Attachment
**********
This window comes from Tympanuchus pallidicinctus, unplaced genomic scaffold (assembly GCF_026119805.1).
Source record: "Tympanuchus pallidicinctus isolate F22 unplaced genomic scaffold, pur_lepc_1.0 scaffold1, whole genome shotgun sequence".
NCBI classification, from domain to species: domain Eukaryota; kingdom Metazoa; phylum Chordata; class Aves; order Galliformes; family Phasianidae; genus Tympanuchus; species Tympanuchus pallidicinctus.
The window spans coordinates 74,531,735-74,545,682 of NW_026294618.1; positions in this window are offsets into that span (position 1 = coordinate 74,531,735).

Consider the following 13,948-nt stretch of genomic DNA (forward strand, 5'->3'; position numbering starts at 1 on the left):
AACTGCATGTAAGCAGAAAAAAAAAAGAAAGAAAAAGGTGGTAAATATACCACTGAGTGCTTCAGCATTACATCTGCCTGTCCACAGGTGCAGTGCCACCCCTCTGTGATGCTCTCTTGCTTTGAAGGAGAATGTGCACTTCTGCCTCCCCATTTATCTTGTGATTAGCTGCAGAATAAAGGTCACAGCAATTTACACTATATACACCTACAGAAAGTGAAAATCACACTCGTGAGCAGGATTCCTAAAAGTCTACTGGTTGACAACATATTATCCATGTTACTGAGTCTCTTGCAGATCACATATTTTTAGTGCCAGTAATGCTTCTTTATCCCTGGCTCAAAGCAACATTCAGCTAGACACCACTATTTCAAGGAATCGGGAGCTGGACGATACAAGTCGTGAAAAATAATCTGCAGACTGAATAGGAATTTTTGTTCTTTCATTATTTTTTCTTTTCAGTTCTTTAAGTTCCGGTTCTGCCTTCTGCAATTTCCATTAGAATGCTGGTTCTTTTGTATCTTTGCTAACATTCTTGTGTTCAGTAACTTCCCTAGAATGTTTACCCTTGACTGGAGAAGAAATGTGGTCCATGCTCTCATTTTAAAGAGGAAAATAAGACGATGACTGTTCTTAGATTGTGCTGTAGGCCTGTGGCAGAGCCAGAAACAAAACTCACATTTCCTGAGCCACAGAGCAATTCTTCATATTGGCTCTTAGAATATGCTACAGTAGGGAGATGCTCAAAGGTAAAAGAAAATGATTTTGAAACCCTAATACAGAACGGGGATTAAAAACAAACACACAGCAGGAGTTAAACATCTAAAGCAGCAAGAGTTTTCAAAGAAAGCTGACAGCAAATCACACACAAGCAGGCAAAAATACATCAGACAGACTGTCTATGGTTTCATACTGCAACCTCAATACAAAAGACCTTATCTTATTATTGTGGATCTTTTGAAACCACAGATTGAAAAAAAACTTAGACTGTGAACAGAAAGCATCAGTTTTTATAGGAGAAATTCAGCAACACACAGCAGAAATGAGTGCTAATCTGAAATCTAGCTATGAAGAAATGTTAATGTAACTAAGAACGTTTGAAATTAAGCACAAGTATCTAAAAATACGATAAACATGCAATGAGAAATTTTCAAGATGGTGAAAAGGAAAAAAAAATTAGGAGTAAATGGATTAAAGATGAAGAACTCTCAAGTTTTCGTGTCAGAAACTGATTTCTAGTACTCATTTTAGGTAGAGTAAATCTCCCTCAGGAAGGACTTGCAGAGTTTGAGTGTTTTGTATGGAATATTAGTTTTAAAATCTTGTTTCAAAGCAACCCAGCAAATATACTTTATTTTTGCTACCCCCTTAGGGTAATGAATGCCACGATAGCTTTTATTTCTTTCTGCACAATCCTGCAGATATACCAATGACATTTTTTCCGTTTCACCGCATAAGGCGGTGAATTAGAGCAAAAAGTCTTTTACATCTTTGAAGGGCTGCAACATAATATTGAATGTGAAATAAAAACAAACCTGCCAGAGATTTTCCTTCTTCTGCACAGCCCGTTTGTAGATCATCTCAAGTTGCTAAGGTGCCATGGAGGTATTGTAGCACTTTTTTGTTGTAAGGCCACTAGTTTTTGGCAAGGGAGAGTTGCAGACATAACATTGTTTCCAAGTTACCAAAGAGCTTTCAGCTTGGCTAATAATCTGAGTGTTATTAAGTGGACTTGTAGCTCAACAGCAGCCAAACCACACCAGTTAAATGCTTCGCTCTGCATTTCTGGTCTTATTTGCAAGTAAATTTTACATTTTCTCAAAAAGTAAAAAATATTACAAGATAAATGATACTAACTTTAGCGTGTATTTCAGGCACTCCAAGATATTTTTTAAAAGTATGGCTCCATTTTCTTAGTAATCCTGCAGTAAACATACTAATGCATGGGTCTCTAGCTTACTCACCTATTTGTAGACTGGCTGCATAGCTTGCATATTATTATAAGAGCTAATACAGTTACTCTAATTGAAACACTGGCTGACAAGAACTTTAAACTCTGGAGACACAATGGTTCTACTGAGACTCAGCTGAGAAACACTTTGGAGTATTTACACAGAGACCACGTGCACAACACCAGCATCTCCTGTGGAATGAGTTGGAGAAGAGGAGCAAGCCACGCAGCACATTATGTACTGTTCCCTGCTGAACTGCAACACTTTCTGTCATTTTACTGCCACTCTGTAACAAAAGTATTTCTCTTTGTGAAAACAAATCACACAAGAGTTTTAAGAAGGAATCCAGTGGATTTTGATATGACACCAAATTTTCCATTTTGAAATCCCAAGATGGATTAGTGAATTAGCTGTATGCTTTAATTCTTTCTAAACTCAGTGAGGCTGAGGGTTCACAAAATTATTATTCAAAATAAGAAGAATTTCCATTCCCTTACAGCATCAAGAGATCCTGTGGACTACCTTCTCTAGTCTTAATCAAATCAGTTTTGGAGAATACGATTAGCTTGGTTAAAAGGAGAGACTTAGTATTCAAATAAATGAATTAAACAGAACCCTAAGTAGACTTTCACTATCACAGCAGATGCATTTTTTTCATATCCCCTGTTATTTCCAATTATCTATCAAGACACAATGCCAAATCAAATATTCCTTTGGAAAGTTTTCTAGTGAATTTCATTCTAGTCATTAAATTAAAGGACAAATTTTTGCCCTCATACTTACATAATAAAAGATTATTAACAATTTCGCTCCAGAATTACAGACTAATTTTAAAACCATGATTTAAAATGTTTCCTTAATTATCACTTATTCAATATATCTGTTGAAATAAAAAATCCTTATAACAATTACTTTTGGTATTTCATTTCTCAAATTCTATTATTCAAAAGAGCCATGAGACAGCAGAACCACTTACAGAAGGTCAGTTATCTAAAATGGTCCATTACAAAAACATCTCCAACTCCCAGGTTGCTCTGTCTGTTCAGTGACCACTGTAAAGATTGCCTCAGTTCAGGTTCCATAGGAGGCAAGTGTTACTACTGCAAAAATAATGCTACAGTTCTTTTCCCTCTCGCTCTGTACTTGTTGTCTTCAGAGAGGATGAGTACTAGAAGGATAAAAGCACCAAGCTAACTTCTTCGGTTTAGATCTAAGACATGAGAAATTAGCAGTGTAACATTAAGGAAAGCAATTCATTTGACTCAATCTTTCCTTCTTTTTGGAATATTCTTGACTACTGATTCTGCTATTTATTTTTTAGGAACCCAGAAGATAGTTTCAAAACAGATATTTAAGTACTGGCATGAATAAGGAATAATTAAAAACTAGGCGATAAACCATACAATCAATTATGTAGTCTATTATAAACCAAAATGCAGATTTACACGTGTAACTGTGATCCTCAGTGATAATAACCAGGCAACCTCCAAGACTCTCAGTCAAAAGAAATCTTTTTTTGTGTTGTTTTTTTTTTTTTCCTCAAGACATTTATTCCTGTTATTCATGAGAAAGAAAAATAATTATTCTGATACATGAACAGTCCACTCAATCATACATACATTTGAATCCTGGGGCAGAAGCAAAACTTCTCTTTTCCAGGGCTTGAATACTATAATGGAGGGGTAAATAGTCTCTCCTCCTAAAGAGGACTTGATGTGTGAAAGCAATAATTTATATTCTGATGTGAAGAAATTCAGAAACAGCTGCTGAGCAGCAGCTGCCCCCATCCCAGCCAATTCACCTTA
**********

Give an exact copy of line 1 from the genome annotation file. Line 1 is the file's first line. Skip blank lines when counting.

This window comes from Tympanuchus pallidicinctus, unplaced genomic scaffold (assembly GCF_026119805.1).